He fought three general elections as party leader and lost them all. The premiership he had inherited from his uncle Lord Salisbury, almost as a family heirloom, lasted less than four years and ended in the Liberal landslide of , the greatest electoral humiliation for the Conservatives until At that election, he became the only prime minister in the 20th century to lose his own seat.

Yet with suspicious regularity his policies came to pieces in his hands or in the hands of his successors or even, as his ministerial career was so long, when the pieces were back in his hands again. His first impulses were often borrowed or dictated by more powerful wills than his own. Like many mild-tempered men, Balfour thrilled to the smack of firm government and was not averse to taking a hand in the smacking. At times, it seems, he simply did not think hard enough about political choices and their consequences.

He never thought about them in bed, which was the test. He was unwilling to campaign for his own leadership or for his policies to be seen in a better light. After the Battle of Jutland, the kaiser was quick to declare a German victory, although it was the German fleet which had fled, never to venture out again.

The First Lord of the Admiralty declared nothing at all. One may disapprove of spin, but there are limits. They were both huge landowners in the Lothians, both hypochondriacs, famously charming, subject to fits of indolence, lovers of motor cars and all modern gadgets, believers in popular democracy and votes for women — though decidedly odd in their relations with them.

Naturally, they hated each other. When Rosebery became prime minister, Balfour said that he was unaware of any particular quality that Rosebery had demonstrated save a talent for self-advertisement. It is perhaps over the top for R. Balfour presented himself as a curious mixture of Bertie Wooster and Bertie Russell. Certainly, no British prime minister has been more at the centre of a genuinely intellectual circle. In , he joined his brothers-in-law, along with James Bryce, G.

Chesterton, R. Haldane and Sir Oliver Lodge in founding the Synthetic Society, which, in an age of waning faith, set out to contribute towards a working philosophy of religious belief. Don't Worry about Harry After Denman, the deluge. The downpour which followed the Hennessy Gold Cup at Newbury reduced my notes to soggy pulp, but no matter.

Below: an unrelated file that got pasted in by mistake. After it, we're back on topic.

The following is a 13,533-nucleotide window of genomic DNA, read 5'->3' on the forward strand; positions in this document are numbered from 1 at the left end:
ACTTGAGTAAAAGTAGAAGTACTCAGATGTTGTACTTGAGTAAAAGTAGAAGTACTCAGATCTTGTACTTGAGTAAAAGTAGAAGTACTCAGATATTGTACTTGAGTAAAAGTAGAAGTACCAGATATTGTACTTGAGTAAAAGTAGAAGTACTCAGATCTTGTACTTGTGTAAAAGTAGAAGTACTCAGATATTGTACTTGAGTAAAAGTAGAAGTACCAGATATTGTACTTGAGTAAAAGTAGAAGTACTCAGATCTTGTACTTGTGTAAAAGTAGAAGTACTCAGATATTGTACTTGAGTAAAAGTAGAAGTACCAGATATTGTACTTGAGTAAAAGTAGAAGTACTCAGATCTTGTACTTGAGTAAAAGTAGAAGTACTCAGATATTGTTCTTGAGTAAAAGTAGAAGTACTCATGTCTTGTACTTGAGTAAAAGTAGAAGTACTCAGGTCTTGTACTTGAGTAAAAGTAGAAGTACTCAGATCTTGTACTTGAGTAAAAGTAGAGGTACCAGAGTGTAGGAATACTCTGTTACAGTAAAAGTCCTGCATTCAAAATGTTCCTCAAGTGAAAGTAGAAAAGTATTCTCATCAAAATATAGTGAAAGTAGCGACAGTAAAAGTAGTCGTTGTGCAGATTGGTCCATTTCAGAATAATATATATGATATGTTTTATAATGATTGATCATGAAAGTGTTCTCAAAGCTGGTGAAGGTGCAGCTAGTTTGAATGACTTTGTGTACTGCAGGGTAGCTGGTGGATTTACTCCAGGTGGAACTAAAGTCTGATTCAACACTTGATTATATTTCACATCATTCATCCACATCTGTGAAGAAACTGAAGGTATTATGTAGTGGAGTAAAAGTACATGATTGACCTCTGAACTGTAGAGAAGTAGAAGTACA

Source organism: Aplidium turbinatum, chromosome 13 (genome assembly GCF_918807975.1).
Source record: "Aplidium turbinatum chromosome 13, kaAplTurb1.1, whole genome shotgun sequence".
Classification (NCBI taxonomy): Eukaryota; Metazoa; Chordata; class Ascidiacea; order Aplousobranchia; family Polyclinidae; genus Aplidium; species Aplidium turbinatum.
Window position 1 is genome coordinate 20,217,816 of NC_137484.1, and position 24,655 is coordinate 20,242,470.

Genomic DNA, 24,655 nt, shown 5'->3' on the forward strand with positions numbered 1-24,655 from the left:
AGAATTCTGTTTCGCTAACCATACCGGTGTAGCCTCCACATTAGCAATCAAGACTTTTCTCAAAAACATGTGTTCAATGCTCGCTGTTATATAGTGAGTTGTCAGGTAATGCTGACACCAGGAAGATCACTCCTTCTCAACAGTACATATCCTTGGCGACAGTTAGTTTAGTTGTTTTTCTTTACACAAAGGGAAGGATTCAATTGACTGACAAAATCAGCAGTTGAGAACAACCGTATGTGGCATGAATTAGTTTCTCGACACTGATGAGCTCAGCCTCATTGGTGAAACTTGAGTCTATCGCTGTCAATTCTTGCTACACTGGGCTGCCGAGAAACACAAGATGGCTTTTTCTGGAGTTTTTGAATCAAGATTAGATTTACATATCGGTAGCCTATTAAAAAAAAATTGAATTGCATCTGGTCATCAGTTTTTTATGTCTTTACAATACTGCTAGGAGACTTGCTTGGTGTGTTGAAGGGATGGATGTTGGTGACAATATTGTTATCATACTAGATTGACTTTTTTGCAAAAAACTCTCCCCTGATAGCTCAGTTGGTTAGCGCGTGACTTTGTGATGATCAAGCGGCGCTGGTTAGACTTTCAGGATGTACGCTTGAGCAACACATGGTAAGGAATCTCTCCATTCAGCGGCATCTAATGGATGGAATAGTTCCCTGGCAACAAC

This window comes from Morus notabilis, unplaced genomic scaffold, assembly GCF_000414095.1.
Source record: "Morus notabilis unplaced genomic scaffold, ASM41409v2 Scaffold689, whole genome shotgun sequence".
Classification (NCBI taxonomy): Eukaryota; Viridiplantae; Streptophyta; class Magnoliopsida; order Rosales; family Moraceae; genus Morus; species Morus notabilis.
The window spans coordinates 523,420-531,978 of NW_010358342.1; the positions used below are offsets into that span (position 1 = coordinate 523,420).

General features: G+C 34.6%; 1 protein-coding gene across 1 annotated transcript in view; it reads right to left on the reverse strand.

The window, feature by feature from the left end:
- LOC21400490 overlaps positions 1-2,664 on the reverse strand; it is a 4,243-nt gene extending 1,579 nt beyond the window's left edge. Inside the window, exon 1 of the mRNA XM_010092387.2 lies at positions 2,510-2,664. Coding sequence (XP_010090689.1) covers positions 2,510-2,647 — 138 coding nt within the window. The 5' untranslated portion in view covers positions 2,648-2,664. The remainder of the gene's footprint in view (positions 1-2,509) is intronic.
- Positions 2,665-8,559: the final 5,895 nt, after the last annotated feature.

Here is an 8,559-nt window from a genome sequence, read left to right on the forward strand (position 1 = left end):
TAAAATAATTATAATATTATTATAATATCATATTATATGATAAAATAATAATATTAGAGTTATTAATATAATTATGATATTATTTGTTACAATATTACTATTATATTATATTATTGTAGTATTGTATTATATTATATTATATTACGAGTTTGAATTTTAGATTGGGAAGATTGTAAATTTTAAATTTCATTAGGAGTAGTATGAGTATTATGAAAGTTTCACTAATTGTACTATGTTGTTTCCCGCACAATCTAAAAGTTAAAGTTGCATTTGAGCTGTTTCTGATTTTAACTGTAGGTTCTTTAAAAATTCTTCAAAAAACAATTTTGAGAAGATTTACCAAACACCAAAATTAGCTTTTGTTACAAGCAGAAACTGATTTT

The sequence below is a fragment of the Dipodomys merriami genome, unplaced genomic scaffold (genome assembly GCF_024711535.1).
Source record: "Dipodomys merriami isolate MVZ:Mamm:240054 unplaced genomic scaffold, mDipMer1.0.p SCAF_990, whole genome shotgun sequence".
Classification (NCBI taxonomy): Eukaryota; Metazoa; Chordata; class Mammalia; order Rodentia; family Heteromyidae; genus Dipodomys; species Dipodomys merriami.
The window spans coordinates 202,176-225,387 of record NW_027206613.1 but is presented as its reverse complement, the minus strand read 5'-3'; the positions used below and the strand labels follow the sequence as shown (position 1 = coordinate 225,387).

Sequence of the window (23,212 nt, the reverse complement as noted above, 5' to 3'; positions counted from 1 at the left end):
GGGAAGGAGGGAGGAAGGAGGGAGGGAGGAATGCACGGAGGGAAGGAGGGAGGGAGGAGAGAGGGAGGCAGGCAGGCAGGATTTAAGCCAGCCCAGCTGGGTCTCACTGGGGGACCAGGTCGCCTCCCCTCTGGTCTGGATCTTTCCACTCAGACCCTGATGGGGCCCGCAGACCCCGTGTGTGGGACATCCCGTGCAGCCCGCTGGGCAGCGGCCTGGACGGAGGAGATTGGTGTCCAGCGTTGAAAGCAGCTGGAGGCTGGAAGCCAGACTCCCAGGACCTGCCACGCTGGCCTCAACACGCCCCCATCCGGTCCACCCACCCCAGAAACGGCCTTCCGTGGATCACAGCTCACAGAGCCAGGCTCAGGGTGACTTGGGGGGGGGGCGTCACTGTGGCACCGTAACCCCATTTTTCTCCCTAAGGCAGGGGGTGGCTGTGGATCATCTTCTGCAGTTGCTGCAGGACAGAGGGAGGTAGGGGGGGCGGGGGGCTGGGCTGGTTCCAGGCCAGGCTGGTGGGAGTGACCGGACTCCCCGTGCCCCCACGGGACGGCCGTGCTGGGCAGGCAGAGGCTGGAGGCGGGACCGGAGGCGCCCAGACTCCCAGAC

I will remember almost every stride. Denman's victory, carrying 11st 12lb on sodden ground and beating a field of the It is by no First Past the Post I love the nectar and ambrosia of luxury Christmas hampers but recipients aren't as grateful as they ought to be; partly because they've already bought their Christmas food and partly because their heart sinks at yet another jar of plums in champagne Girl Gadgets Say the words 'gadgets for women' to most men and rather quickly schoolboy humour takes over.

But during the last year we have witnessed a huge change in British female purchasing habits: women now spend three times more on gadgets than on cosmetics; Guess What? Not as exciting as tales of the money trail from David Abrahams to the Labour party's coffers; nor as bloodcurdling as tales of crimes committed by untold numbers of illegal immigrants; As Lennon entered his apartment building, Chapman drew a pistol, called out Stonewall, the gay lobbying group of which I remain a solid supporter, has just sent me a briefing paper urging members to support Jack Straw, the Justice Secretary, in his proposals to make inciting hatred of homosexuals A lobby journalist on patrol can once again gather intelligence, whether it be from ministers colluding behind the Speaker's chair Victory for the four-square brickhouse banger from Manchester will, you see, have him headline-hailed back home as Britain's finest Making Records Is Ridiculous People ask me sometimes if I still do any music and I always tell them that music is a garden and, once you've been there, you never stop going back.

Arthur James Balfour

It's true. Then I go and talk to someone else. I know people ask my old band mate Damon the same thing Marital Tensions Bauhaus Middlesbrough Institute of Modern Art, until 17 February With all the 'boundary-blurring' going on in contemporary art, the old distinction between art and craft ought to be history. But snobbism is apparently so hard-wired into our I want a cellar. A grownup, temperature-controlled, computer-catalogued cellar with lots of racks and bins for bottles, shelves for books, benches for decanting Next to last column before the end of the year one, and of course it has to be about the crisis that has enveloped Pug's, the world's most exclusive of clubs.

For any of you who may have missed it, here, for the benefit of Speccie readers, Pill Popping 'Where are you going? She looked blankly at me. Prepare and Reflect The onset of Advent in the last days of November is supposed to be the herald of great joy at the jollities to come, but for most of us who have left childhood behind it seems to have become a season of dread. How to get through all that shopping and Yet it is approachably humane compared with his famous war photography, where from Vietnam to Beirut the horrors are as terrible as Goya's.